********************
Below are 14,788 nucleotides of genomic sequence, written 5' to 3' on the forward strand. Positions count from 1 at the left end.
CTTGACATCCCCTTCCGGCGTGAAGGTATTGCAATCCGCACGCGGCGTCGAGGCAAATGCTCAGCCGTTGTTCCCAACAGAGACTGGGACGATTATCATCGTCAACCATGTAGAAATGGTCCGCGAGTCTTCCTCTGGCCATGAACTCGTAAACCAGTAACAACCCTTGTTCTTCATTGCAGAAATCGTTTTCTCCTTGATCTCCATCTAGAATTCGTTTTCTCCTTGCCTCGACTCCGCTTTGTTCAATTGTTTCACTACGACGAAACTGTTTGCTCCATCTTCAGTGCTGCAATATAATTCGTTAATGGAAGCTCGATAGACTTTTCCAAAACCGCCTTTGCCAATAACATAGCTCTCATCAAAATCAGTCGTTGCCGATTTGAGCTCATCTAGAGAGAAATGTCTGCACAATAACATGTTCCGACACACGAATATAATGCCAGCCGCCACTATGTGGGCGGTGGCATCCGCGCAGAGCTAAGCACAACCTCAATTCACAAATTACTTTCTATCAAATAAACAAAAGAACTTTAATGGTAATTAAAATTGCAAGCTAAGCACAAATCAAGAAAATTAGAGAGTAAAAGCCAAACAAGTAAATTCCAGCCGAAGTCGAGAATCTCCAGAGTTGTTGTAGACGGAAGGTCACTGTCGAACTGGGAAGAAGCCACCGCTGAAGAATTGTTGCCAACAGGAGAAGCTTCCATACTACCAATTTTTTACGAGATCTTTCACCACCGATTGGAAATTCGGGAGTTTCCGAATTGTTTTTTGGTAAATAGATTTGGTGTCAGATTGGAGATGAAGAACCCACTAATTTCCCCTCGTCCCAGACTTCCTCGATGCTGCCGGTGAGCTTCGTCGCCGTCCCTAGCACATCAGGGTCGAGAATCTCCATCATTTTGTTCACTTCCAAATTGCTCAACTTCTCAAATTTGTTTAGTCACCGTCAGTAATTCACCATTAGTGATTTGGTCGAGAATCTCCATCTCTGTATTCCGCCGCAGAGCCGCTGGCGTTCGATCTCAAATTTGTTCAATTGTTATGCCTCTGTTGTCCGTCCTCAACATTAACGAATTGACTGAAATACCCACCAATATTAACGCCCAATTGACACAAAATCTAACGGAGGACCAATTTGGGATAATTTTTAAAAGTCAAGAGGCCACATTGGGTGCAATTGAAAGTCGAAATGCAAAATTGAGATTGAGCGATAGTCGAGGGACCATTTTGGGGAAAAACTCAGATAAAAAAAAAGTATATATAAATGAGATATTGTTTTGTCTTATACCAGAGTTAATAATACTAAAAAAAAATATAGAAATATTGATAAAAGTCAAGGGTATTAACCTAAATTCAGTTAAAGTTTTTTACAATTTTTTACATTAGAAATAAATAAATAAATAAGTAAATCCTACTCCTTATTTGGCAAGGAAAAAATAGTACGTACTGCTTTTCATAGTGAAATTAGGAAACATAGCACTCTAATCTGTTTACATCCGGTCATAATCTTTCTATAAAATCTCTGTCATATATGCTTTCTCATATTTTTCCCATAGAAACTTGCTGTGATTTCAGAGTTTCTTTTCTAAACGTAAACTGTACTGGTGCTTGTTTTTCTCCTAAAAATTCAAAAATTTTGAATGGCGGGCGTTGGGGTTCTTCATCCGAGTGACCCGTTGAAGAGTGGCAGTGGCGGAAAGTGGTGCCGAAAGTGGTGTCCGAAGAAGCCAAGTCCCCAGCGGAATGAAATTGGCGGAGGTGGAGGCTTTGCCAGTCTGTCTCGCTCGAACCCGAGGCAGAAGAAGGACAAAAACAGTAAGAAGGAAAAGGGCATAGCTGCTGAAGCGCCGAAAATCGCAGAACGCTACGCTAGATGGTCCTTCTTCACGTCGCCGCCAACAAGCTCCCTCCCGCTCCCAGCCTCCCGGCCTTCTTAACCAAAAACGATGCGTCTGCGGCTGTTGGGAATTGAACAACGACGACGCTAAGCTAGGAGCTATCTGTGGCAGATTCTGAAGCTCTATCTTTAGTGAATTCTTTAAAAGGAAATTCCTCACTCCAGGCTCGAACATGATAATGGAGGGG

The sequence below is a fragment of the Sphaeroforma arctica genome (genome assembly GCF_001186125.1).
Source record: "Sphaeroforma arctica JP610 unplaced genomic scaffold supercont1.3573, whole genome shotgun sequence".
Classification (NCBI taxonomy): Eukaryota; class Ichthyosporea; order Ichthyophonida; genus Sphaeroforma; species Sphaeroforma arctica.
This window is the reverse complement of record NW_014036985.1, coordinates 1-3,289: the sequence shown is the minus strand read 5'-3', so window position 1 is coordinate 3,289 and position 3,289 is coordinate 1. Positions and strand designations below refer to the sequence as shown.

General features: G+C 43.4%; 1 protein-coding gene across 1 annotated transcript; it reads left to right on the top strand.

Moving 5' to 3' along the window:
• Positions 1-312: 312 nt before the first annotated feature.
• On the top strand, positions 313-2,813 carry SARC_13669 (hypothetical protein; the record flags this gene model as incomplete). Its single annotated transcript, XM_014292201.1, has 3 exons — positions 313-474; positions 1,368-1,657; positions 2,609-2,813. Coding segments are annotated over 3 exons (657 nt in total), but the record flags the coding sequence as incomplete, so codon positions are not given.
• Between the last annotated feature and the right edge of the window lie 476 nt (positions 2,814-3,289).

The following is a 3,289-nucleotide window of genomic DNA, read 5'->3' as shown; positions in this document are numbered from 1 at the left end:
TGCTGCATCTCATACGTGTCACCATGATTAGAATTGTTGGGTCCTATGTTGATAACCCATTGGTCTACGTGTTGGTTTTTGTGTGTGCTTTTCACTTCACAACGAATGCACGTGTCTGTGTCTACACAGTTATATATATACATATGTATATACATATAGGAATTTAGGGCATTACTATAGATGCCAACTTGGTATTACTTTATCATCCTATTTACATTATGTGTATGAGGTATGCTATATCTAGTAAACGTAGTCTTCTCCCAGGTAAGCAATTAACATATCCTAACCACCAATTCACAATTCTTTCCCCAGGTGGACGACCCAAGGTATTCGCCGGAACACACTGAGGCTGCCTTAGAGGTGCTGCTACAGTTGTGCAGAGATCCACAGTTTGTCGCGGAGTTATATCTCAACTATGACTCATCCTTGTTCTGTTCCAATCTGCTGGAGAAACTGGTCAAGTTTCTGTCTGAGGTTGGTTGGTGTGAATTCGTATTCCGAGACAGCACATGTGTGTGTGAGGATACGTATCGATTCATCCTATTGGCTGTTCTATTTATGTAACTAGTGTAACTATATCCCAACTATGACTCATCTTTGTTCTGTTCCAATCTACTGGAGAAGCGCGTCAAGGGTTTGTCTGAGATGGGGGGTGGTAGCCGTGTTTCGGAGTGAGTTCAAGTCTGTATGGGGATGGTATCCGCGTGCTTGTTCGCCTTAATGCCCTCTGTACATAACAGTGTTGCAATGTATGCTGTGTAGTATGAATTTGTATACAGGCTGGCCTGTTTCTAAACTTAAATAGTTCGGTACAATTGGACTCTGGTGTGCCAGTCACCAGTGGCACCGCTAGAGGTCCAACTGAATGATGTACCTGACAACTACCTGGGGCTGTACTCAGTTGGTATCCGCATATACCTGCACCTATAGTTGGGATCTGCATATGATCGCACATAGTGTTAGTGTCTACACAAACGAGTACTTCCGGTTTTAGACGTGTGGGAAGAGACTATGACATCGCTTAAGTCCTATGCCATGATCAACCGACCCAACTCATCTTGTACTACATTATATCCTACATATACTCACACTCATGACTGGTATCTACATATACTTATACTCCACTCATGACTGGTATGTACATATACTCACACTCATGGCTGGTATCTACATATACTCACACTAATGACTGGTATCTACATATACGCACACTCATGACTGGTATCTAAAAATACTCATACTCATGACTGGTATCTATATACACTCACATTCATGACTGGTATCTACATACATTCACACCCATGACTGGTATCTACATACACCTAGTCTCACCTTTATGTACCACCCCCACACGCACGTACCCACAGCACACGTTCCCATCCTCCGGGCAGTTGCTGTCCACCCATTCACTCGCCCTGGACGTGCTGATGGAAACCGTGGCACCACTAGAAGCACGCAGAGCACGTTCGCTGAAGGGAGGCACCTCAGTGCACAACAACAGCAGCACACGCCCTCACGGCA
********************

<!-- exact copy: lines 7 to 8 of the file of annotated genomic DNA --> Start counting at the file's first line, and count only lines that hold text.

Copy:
General features: G+C 43.4%; 1 protein-coding gene across 1 annotated transcript; it reads left to right on the top strand.

Moving 5' to 3' along the window: